- Last Updated: 3:43 PM, March 26, 2012
- Posted: 4:20 AM, March 26, 2012
KABUL -- Three NATO soldiers were killed Monday in two separate incidents involving gunmen allegedly affiliated with Afghan security forces, as unrest in the wake of a shooting rampage earlier this month spread through southern and eastern Afghanistan.
Two British soldiers died in the first attack, while the soldier killed in the second was reportedly American.
In one incident, an International Security Assistance Force (ISAF) service member was shot by "an alleged member of the Afghan Local Police (ALP) as the security force approached an ALP checkpoint" in eastern Afghanistan, according to ISAF.
"The circumstances behind the incident are currently under investigation by Afghan and coalition forces," ISAF said in a statement.
The ISAF solider was American, NBC News reported, citing a senior US military official. ISAF has not yet identified the nationality of the soldier.
The Afghan Local Police are "loosely regulated units of the Afghan security forces trained mostly by members of the US Special Operations Forces," according to The Wall Street Journal.
Only hours earlier, a gunman wearing an Afghan National Army uniform turned his weapon against NATO troops near an ISAF base in southern Afghanistan, killing two British soldiers.
The two servicemen were shot and killed at the main entrance to Lashkar Gah Main Operating Base by the Afghan Army solider, identified by The Wall Street Journal as Gul Aziz. Lashkar Gah is the capital of Helmand province.
The UK's Ministry of Defence confirmed the deaths of the two British servicemen. One was a Royal Marine and the other was a member of the Adjutant General's Corps.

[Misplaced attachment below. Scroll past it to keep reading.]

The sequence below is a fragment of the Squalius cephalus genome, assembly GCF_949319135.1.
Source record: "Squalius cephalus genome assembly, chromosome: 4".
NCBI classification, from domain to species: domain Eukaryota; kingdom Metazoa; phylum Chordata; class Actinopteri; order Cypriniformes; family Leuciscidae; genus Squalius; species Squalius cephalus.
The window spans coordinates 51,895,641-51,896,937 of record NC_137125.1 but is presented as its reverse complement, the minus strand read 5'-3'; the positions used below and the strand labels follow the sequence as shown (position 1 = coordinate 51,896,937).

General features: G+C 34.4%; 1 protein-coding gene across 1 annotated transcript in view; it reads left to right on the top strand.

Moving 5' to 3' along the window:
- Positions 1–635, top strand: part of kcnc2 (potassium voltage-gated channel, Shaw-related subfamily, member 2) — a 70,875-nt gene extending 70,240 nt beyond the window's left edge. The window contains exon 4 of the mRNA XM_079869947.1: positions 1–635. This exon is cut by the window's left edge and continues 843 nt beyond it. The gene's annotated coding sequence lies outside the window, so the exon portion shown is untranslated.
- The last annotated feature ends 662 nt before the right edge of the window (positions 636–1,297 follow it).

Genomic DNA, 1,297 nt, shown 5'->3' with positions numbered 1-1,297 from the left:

An Afghan soldier was also shot dead in the incident, as well as the gunman, and another Briton was wounded.
Aziz allegedly stormed the gate of the Provincial Reconstruction Team in Lashkar Gah as Afghan workers were coming out, Brig. Gen. Ghulam Farooq Parwani, deputy commander of the Afghan National Army's Helmand-based 215th Corps, told The Wall Street Journal.
Aziz opened fire at the gate before being shot and killed by coalition forces at the base, Parwani said.
The attacks come in the wake of the shooting rampage by a US soldier in southern Kandahar province on March 11, which killed 17 people, including nine children.
According to Parwani, there was no immediate link between the attacker and the insurgency, according to The Wall Street Journal.
But Gen. John Allen, the top US and ISAF commander in the war-torn country, said Monday the attacks could be retaliation from the Taliban.
"The Taliban has had as an objective for sometime ... to infiltrate the ISAF ranks," Allen said. "Revenge is an important dimension in this culture."
Altogether, 16 members of the US-led coalition have been killed in so-called "green-on-blue" attacks this year, according to The Journal.